• (&(objectclass=GroupofNames)(|(o=Orion)(o=Executive))) return all entries that use the groupofNames object class and that have the organization attribute equal to Orion OR the organization attribute equal to Executive (groups in the Orion or Executive organizations).

Why do I need to know this?

How will you apply this LDAP knowledge in SAS Viya? To enable SAS Viya to access your identity provider, you must update the SAS Identities service configuration. As an administrator, the most common items to change are:

  • BaseDN the entry in the tree from which the LDAP server starts it search.
  • ObjectFilter the filter used to identity and limit the users and groups returned.

There is a separate BaseDN and ObjectFilter for users and for groups.

To return users and groups to SASVIYA from our example LDAP server we would set:

sas.identities.providers.ldap.group.BasedN=ou=gelcorp,ou=groups,dc=viyademo,dc=com

sas.identities.providers.ldap.users.BasedN= ou=gelcorp,ou=users,dc=viyademo,dc=com

 

This would tell SASVIYA to begin its search for users and groups at those locations in the tree.

The object filter will then determine what entries are returned for users and groups from a search of the LDAP tree starting at the BaseDN. For example:

sas.identities.providers.ldap.group.objectFilter: 
(&amp;(objectClass=GroupOfNames)(o=GELCorp LTD))

sas.identities.providers.ldap.users.objectFilter: 
(&amp;(objectClass=inetOrgPerson)(o=GELCorp LTD))

 

There are a lot of LDAP clients available that will allow you to connect to an LDAP server and view, query, edit and update LDAP trees and their entries. In addition, the ldif file format is a text file format that includes data and commands that provide a simple way to communicate with a directory so as to read, write, rename, and delete entries.

This has been a high-level overview of LDAP. Here are some additional sources of information that may help.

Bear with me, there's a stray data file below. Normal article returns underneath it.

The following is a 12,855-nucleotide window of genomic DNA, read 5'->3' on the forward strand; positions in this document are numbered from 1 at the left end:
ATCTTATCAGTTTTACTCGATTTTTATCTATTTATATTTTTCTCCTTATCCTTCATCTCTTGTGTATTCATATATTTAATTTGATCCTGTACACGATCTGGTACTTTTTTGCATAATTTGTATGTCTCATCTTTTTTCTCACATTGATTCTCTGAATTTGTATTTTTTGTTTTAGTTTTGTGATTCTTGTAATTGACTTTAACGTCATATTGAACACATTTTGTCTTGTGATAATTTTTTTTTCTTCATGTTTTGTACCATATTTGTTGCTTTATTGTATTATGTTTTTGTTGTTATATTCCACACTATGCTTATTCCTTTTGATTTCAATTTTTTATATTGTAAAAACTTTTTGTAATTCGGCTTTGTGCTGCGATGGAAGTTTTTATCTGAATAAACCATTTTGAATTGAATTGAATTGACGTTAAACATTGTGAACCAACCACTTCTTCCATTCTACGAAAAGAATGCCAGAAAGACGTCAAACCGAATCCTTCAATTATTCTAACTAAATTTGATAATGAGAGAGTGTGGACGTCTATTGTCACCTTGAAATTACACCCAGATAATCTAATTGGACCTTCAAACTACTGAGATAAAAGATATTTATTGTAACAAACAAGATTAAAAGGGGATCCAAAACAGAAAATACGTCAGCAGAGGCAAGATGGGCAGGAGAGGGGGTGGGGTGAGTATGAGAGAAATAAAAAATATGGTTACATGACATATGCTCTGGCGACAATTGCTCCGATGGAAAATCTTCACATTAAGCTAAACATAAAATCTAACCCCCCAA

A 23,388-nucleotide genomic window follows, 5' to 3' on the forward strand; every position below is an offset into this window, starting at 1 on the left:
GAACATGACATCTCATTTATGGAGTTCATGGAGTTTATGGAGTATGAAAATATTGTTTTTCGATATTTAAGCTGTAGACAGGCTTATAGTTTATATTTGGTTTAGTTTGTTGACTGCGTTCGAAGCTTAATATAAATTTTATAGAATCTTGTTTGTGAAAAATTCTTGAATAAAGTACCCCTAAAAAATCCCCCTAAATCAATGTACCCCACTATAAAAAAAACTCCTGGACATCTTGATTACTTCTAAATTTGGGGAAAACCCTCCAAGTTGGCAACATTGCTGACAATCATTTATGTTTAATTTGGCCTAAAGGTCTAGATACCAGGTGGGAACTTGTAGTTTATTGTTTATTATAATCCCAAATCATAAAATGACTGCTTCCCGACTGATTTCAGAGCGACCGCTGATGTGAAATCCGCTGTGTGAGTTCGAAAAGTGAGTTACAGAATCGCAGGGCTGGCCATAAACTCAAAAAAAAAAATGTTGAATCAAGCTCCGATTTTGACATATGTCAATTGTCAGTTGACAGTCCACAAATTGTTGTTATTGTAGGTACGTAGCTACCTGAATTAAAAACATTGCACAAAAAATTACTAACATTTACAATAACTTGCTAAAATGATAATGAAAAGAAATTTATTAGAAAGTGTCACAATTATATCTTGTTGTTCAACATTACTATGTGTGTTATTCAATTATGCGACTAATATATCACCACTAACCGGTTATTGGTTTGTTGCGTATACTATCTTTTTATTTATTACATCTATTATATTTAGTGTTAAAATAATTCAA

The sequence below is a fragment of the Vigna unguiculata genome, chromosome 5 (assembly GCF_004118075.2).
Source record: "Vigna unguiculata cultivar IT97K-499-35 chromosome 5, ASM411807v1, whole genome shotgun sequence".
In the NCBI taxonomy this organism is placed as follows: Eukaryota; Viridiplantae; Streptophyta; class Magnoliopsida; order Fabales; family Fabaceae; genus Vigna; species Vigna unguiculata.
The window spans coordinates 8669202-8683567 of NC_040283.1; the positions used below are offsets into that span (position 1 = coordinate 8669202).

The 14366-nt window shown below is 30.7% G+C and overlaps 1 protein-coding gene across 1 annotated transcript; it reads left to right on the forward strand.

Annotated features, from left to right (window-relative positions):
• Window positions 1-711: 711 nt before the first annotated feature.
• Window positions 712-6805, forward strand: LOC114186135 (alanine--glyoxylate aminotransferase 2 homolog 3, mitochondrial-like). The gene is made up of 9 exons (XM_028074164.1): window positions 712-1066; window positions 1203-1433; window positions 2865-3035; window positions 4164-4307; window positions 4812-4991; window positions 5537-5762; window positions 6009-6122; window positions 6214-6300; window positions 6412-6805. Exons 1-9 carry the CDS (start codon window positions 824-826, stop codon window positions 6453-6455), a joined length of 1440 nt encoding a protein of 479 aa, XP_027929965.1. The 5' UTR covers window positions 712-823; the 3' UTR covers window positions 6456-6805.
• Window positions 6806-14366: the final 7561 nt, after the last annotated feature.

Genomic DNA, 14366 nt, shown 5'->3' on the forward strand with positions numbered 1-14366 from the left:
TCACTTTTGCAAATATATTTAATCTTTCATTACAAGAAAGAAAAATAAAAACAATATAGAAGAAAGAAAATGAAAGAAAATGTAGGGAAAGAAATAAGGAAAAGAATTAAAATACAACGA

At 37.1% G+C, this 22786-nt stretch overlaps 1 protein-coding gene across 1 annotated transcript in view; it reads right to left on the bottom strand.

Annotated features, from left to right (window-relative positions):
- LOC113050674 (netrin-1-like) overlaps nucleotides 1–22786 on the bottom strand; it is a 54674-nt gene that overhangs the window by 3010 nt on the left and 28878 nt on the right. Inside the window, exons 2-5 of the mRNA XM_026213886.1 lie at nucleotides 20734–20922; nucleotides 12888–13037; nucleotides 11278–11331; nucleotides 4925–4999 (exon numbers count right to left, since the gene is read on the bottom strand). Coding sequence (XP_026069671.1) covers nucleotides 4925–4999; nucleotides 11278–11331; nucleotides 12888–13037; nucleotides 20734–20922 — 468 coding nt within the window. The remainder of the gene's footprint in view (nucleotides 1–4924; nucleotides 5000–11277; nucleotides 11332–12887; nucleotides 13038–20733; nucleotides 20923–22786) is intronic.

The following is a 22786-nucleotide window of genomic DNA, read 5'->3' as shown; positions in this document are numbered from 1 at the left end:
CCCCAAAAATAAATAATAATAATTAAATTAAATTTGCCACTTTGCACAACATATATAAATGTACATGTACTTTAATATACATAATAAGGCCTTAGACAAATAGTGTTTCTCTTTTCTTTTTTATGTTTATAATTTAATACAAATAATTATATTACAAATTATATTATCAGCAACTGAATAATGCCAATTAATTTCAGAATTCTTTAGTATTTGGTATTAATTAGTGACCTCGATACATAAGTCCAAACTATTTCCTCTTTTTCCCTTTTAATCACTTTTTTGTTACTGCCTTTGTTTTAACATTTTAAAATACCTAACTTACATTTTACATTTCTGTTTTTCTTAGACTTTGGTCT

Basic LDAP concepts

LDAP Query Basics

Quick Introduction to LDAP

How To Use LDIF Files to Make Changes to an OpenLDAP System

LDAP basics for the SAS Viya administrator was published on SAS Users.

8月 312016
 

update_to_SASStudio_ 3.5Update-in-place supports the ability to update a SAS Deployment within a major SAS release. Updates often provide new versions of SAS products. However, when using the SAS Deployment Wizard to perform an update-in-place you cannot selectively update a machine or product. As a general rule if you want to update one product in a SAS Deployment you have to update the whole deployment. With the latest version of SAS Studio, that’s not the case.  You can now update from version 3.4 to version 3.5 of SAS Studio without updating any other part of your SAS deployment.

SAS Studio 3.5 contains some interesting new functionality:

  • A new batch submit feature.
  • The ability to create global settings for all SAS Studio users at your site.
  • A new Messages window that displays information about the programs, tasks, queries, and process flows that you run.
  • A new table of contents in results.
  • New keyboard shortcuts to add and insert code snippets.
  • Many new tasks for statistical process control, multivariate analysis, econometric analysis, and power and sample size analysis. For more information, see SAS Studio Tasks.